Here's how drive-in theatres prepared for opening night
REGINA -- At a time when entertainment options are limited due to COVID-19 restrictions, the provincial government has given drive-in movie theatres the green light to open on May 15.
The news was publicly announced just one week before opening day, which meant some theatres were left rushing to get things complete.
“We’ve been scrambling,” Ray Boutin, the owner of The Prairie Dog Drive In Theatre in Carlyle, said. “We’ve been chasing the gophers out, filling in a few gopher holes, getting the theatre in shape and ready to go.”
When the province’s Reopen Saskatchewan plan was first released, drive-in theatres were in stage four. Owners of southern Saskatchewan theatres are happy about the update.
Don Zaba, the owner of Twilite Drive-In Theatre in Wolseley, said they usually open in April. Despite the late start to the season for them, Zaba is thankful they’re having a season at all.
“If [people] want to see a movie, the only place they can watch it right now is at the drive-in under the stars,” Zaba said.
In order to open, drive-ins have to follow specific guidelines laid out by the province. Twilite and Prairie Dog have both made adaptations to follow the rules.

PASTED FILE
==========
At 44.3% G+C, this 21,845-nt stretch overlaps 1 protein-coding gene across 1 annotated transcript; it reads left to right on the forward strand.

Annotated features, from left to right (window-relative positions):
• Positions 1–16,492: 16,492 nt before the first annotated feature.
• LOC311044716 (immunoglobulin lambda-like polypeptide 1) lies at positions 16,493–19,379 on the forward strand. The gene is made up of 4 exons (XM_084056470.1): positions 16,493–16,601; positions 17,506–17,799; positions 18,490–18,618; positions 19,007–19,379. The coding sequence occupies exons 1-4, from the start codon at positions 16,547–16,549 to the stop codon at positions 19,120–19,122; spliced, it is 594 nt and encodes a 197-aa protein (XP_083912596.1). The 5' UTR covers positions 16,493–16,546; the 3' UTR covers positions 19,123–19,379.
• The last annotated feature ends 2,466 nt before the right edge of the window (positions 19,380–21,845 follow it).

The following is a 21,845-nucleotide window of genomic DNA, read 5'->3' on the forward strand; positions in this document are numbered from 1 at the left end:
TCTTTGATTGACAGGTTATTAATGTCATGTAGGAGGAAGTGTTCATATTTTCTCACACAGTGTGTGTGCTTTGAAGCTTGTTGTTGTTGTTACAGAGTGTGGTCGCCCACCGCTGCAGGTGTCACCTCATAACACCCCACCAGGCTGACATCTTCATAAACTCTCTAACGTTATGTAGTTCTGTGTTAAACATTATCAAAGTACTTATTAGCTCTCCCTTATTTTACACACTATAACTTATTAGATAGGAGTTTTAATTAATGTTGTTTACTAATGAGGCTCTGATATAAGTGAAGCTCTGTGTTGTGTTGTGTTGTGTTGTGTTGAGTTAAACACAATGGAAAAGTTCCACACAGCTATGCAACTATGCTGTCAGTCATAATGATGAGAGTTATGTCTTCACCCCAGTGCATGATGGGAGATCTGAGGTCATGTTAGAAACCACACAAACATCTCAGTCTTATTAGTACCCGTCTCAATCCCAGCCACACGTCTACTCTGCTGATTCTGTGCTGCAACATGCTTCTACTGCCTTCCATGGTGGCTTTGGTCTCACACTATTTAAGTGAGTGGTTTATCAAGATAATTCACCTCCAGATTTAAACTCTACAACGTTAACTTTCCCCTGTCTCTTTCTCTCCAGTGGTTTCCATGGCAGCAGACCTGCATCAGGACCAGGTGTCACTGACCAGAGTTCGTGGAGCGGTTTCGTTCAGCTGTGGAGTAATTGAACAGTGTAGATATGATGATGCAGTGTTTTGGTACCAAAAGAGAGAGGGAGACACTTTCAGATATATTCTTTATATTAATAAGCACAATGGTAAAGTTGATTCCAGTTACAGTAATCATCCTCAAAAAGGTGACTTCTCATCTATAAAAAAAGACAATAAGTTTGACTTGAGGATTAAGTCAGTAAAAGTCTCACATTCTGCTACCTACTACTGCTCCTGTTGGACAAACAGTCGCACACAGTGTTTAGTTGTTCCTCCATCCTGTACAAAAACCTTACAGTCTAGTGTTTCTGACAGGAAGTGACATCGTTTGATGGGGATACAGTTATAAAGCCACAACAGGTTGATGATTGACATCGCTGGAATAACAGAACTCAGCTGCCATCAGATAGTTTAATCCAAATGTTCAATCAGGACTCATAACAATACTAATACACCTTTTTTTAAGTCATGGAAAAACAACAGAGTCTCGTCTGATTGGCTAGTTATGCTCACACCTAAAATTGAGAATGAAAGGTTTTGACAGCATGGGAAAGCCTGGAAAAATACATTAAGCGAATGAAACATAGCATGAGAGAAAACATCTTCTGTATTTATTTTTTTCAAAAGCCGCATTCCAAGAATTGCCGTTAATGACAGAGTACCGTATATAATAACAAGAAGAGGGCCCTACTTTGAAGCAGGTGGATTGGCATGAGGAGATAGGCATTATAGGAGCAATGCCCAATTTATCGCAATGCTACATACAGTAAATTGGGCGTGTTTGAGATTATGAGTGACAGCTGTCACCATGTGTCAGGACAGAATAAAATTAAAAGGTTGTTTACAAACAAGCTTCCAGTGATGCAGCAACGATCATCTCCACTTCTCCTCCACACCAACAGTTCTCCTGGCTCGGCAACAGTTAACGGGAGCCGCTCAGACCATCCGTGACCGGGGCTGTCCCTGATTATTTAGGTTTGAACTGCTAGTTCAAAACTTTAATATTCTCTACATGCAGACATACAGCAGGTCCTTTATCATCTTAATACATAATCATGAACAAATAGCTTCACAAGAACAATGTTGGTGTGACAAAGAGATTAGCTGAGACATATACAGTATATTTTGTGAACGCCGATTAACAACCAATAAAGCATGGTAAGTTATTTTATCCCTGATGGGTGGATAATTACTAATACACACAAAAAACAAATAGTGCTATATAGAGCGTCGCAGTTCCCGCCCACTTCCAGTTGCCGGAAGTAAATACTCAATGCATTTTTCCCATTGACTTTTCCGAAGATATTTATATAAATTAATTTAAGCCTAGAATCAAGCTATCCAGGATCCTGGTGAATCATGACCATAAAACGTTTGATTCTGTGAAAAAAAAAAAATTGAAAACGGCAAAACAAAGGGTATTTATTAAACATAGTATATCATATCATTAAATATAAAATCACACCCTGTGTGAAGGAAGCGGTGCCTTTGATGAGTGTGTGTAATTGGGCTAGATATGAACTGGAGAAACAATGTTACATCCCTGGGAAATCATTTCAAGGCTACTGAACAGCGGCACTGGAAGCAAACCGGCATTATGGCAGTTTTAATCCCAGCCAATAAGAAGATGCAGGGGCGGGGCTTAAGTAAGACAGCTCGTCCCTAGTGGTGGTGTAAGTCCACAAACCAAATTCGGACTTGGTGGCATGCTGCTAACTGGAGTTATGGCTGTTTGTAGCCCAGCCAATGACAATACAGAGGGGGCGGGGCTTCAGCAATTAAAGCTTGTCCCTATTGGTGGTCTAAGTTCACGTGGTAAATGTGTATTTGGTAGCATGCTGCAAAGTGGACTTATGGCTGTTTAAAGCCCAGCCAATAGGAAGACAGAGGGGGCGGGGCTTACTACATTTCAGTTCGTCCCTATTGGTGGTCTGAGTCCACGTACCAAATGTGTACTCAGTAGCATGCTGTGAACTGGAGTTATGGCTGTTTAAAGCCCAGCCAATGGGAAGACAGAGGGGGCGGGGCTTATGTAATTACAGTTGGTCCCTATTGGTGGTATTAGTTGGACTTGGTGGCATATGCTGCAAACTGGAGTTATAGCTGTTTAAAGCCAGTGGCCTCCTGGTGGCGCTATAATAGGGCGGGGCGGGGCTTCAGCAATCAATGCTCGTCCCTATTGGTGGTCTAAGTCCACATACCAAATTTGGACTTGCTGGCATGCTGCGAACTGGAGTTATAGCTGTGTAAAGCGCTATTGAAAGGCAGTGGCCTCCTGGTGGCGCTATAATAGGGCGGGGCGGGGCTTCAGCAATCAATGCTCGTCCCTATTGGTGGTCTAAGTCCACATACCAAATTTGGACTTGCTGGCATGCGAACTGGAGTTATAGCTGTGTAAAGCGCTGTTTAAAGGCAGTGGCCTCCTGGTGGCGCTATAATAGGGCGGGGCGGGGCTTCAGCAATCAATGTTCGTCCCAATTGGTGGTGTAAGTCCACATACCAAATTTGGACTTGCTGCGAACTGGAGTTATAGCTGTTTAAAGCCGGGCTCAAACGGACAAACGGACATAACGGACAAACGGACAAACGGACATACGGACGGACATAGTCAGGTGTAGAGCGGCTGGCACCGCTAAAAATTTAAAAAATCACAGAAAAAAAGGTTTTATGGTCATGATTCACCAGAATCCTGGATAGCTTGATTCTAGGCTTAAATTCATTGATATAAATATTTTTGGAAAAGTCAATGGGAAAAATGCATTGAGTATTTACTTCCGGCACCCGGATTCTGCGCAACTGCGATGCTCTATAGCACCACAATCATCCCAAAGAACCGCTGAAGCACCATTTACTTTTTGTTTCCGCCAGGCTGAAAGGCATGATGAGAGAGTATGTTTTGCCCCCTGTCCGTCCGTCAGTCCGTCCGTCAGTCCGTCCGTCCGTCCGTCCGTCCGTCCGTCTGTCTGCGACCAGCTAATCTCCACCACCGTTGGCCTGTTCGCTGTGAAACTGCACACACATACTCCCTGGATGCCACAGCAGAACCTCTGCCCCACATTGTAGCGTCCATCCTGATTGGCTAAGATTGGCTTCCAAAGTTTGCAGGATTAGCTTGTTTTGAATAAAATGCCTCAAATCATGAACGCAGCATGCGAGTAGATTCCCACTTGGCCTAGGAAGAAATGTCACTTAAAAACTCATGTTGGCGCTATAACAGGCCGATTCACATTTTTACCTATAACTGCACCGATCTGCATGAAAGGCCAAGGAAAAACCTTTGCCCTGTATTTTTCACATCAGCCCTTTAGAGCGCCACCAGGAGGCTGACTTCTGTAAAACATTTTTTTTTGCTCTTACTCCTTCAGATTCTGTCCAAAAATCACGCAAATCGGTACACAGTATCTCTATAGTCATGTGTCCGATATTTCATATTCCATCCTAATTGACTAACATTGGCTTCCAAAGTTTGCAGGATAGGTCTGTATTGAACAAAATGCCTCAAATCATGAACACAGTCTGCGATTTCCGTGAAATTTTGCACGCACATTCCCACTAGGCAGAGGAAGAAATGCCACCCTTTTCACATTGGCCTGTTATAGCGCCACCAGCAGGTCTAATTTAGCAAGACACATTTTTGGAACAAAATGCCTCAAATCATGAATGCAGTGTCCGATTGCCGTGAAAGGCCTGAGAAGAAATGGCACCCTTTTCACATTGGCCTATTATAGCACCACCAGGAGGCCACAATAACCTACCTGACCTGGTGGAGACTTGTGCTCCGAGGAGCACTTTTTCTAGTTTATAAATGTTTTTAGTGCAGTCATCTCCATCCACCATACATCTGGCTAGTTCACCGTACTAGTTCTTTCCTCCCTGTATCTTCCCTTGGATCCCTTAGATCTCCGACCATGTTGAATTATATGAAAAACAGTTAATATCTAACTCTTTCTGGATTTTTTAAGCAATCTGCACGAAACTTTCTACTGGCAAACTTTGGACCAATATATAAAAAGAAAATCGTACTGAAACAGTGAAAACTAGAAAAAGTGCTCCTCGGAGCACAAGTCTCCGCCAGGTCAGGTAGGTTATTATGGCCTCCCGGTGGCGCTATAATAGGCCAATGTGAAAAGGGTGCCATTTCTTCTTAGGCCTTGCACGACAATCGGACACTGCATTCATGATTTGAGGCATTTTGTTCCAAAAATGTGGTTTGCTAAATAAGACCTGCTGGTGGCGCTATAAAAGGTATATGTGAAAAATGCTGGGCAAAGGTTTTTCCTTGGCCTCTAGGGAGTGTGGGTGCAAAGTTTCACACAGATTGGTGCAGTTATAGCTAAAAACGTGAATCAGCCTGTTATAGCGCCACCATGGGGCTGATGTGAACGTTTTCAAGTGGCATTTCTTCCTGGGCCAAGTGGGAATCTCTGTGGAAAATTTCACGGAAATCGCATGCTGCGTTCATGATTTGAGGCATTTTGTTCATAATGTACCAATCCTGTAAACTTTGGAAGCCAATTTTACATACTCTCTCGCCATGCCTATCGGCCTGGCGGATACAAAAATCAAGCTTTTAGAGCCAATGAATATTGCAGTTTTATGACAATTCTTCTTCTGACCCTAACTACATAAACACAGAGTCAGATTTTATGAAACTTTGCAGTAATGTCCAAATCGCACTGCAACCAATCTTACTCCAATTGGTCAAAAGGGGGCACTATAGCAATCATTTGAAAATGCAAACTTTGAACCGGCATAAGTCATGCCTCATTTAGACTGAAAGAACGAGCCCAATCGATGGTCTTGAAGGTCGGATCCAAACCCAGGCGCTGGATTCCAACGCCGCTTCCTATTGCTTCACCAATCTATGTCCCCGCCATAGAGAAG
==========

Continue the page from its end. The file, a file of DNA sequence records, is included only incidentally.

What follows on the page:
“The biggest thing is the attendance at the drive-in will probably have to be in half, because of the five metre ruling,” Zaba said, referencing the mandatory space drivers have to maintain between cars.
Twilite will also be limiting their concession stand to offer half its normal supply.
At the Prairie Dog, numbers have been added to posts to make sure cars stay five metres apart.
Boutin said only two people will be permitted inside the concession booth at a time, or they can place their order through text and have their snacks delivered.
The province’s guidelines say people in the same vehicles must all be from the same household. And additional areas at drive-ins like playgrounds won’t be permitted to open.
The theatre owners say they’ve received a lot of excitement from customers about opening.
“People are a little fed up and cooped up and what not, so this will provide a bit of a social outlet,” Boutin said.
Since new movie releases have been slow, both theatres plan on playing movies that were released at the beginning of 2020 to start the season. Then they’ll starting playing classics for customers to enjoy.